Wheatley Junior Vani Kumar is one of our extraordinary science research students. In the spring, she had an article published in The Epoch Herald, a new online international magazine (of which she is the Chief of Editing).

Vani’s article was entitled “CRISPR- The Little Known Technology Which Will Change the Future of Humanity” and was based on her science research work. The magazine article is quite approachable, so please take a moment to read it here: http://wp.me/p7Mlzz-Ro

Congratulations to Vani and thanks to our Science Research Coordinator, Alexis Blondrage, for her support of all of our research students.

English 10P Talks Reveal a Wide Range of Student Interests and Passions!

On Wednesday, 31 May, students in our English 10P Honors courses invited friends, family and special guests to the second annual “Ten P Talks.” Modeled after the well-known Ted Talks, these student presentations aimed to answer the question, “What Matters?” Students chose topics that reflected their passions and interests, aiming to educate and inform the audience in under ten minutes.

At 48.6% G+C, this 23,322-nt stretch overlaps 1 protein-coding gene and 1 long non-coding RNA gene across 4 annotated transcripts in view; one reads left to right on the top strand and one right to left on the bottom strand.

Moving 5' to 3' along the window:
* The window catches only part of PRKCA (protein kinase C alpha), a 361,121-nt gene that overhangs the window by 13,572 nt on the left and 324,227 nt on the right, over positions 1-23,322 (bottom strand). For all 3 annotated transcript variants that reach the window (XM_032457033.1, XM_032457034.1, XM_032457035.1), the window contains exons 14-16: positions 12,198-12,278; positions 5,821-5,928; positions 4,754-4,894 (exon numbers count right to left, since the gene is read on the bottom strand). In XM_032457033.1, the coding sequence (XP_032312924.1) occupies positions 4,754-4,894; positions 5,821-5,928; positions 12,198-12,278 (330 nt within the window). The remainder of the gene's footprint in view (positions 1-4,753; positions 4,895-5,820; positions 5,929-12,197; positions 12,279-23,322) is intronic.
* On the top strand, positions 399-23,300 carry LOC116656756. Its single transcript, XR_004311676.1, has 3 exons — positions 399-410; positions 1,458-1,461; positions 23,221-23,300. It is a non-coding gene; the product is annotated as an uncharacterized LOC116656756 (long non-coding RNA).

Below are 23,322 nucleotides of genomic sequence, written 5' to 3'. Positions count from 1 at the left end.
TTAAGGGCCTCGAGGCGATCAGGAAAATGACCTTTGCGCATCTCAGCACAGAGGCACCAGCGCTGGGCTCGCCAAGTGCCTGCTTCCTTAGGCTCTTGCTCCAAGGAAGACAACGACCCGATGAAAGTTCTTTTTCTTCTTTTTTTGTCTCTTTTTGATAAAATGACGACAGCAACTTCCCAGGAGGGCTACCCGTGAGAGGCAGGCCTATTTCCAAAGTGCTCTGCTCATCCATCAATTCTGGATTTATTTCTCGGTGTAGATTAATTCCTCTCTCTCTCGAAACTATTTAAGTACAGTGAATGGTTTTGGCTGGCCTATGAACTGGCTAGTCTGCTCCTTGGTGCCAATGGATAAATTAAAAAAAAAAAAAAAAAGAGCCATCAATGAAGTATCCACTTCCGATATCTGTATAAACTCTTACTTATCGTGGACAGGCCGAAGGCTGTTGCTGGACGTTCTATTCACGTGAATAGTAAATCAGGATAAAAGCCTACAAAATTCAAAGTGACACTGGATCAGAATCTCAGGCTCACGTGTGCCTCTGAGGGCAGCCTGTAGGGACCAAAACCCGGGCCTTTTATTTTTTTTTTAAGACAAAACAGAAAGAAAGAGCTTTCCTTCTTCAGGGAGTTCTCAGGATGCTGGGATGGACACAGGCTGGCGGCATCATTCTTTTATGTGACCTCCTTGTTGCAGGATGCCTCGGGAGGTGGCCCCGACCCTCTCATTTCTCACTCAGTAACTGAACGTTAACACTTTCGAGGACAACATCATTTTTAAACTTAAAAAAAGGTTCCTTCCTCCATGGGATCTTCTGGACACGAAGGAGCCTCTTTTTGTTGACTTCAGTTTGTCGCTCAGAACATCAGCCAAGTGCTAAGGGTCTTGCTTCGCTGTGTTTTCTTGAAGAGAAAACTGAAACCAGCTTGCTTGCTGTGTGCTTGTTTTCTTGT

The topics and presenters were quite impressive! Congratulations to the students, and thank you to Lauren Blum and Stephen Collier, who organized and helped the students through their presentations!

My one regret was that the two-hour block prevented me from seeing more than seven of the presentations!

The students and topics presented include:

  • Dina Aldad: “Sleepwalking Through Life”
  • Karan Amin: “Perfecting the Happiness Formula”
  • Sarah Amselem: “Living Abroud: Its True Importance”
  • Lucy Brancaccio: “Serial Killers: Evil or Ill?”
  • Megan Chau: “Speak Up—You’re Too Quiet”
  • Tony Deluxe: “The Perils of Populism”
  • Lauren Druz: “Social Media: Is it a True Connection?”
  • Lainey Fordin: “Traveling Away from the Resort”
  • Charlotte Goldbaum: “Criticism Makes Us Stronger”